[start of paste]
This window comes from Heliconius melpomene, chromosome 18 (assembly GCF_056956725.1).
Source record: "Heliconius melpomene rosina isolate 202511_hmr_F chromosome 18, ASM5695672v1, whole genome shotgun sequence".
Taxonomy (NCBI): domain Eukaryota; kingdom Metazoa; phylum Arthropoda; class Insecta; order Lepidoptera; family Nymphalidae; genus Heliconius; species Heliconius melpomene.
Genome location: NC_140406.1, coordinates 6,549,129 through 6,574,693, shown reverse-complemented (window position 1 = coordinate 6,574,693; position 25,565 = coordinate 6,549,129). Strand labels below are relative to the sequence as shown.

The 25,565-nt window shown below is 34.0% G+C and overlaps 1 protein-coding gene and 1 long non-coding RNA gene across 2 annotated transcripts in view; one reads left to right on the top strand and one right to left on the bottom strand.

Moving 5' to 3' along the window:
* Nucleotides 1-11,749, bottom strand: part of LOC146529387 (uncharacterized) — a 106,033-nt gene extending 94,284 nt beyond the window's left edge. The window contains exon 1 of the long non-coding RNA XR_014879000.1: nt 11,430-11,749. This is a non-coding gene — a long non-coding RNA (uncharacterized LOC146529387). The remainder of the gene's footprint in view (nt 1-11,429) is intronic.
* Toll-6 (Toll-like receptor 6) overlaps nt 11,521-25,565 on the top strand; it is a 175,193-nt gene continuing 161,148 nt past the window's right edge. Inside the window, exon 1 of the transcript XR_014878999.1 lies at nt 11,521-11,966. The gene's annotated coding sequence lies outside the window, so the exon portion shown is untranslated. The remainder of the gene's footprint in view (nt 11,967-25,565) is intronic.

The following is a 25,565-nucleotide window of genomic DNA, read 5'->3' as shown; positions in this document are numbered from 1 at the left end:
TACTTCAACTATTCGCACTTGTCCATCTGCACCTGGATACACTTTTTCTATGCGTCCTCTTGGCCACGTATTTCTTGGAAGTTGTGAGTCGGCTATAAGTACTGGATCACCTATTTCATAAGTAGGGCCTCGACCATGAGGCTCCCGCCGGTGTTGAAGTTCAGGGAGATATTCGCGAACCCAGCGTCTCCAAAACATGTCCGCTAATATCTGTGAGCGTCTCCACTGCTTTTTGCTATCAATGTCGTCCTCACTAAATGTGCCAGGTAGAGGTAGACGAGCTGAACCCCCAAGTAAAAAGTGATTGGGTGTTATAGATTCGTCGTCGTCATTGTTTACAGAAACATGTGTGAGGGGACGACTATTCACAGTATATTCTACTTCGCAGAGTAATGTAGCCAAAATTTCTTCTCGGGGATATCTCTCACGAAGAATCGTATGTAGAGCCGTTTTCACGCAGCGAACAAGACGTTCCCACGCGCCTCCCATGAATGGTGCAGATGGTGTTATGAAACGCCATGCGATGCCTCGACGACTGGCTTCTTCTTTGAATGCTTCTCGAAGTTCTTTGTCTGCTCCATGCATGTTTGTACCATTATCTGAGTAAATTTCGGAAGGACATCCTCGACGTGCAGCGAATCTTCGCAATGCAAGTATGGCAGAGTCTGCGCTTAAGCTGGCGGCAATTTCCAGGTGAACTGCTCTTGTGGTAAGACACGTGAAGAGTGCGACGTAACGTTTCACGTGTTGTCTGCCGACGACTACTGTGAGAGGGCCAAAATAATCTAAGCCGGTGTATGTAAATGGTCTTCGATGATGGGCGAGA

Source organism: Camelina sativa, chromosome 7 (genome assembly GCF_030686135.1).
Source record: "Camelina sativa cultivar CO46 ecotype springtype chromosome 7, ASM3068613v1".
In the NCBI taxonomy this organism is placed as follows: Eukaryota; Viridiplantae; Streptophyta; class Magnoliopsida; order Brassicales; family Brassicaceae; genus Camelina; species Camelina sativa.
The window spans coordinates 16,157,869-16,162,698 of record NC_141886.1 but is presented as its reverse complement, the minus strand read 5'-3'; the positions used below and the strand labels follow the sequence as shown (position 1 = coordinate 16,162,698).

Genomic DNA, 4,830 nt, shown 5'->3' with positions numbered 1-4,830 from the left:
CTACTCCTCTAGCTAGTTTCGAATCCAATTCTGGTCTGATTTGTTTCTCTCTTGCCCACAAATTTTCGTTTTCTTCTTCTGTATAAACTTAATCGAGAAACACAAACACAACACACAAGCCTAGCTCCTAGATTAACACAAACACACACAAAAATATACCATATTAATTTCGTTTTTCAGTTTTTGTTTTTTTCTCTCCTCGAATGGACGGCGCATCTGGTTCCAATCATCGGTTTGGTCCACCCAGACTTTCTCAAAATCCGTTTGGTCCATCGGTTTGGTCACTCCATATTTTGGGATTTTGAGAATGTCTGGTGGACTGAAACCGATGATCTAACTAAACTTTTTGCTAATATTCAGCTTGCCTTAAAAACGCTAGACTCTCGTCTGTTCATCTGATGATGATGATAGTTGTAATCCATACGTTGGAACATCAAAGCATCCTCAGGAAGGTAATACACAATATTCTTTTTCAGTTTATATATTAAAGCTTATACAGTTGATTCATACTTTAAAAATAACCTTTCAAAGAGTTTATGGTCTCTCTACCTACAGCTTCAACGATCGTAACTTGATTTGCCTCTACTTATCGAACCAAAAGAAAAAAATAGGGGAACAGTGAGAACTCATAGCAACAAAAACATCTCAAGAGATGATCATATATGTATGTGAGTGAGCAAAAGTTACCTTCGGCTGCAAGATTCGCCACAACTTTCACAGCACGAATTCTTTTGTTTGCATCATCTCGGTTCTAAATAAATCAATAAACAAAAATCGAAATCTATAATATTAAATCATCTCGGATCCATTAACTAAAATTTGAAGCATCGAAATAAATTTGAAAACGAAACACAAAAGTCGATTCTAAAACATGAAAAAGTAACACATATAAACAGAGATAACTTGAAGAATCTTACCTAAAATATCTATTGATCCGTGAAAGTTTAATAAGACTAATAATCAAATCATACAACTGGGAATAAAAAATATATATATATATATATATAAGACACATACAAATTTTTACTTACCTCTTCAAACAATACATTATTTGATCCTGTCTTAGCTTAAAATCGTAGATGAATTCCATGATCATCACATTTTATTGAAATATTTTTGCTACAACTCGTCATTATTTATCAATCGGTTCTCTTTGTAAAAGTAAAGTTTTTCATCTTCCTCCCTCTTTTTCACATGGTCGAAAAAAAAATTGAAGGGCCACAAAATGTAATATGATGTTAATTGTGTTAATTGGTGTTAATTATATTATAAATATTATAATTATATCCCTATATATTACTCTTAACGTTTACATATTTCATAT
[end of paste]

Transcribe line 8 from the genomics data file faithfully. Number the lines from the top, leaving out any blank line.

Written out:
* Toll-6 (Toll-like receptor 6) overlaps nt 11,521-25,565 on the top strand; it is a 175,193-nt gene continuing 161,148 nt past the window's right edge. Inside the window, exon 1 of the transcript XR_014878999.1 lies at nt 11,521-11,966. The gene's annotated coding sequence lies outside the window, so the exon portion shown is untranslated. The remainder of the gene's footprint in view (nt 11,967-25,565) is intronic.